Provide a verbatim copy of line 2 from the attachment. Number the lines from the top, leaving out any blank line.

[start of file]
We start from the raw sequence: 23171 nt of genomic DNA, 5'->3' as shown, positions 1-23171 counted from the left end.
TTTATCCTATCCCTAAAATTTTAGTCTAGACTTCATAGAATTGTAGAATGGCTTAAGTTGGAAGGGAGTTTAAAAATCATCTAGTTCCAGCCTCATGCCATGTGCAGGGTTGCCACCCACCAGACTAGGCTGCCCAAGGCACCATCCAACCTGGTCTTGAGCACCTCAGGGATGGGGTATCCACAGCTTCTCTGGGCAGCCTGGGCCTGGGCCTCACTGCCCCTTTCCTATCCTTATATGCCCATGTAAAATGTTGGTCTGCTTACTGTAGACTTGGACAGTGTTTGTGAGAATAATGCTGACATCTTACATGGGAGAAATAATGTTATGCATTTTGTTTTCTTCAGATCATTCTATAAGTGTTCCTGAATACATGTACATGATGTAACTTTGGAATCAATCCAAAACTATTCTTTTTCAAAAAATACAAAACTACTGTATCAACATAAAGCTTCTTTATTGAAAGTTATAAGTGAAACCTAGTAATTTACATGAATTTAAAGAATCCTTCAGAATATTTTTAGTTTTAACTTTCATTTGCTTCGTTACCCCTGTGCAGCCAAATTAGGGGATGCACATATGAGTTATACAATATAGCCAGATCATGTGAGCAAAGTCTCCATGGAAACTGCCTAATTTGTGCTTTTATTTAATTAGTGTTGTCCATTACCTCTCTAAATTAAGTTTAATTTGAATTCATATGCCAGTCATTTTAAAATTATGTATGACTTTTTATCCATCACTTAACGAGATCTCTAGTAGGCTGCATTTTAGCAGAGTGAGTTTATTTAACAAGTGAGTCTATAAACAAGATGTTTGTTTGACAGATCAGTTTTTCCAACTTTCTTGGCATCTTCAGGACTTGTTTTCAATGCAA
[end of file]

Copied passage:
TTTATCCTATCCCTAAAATTTTAGTCTAGACTTCATAGAATTGTAGAATGGCTTAAGTTGGAAGGGAGTTTAAAAATCATCTAGTTCCAGCCTCATGCCATGTGCAGGGTTGCCACCCACCAGACTAGGCTGCCCAAGGCACCATCCAACCTGGTCTTGAGCACCTCAGGGATGGGGTATCCACAGCTTCTCTGGGCAGCCTGGGCCTGGGCCTCACTGCCCCTTTCCTATCCTTATATGCCCATGTAAAATGTTGGTCTGCTTACTGTAGACTTGGACAGTGTTTGTGAGAATAATGCTGACATCTTACATGGGAGAAATAATGTTATGCATTTTGTTTTCTTCAGATCATTCTATAAGTGTTCCTGAATACATGTACATGATGTAACTTTGGAATCAATCCAAAACTATTCTTTTTCAAAAAATACAAAACTACTGTATCAACATAAAGCTTCTTTATTGAAAGTTATAAGTGAAACCTAGTAATTTACATGAATTTAAAGAATCCTTCAGAATATTTTTAGTTTTAACTTTCATTTGCTTCGTTACCCCTGTGCAGCCAAATTAGGGGATGCACATATGAGTTATACAATATAGCCAGATCATGTGAGCAAAGTCTCCATGGAAACTGCCTAATTTGTGCTTTTATTTAATTAGTGTTGTCCATTACCTCTCTAAATTAAGTTTAATTTGAATTCATATGCCAGTCATTTTAAAATTATGTATGACTTTTTATCCATCACTTAACGAGATCTCTAGTAGGCTGCATTTTAGCAGAGTGAGTTTATTTAACAAGTGAGTCTATAAACAAGATGTTTGTTTGACAGATCAGTTTTTCCAACTTTCTTGGCATCTTCAGGACTTGTTTTCAATGCAA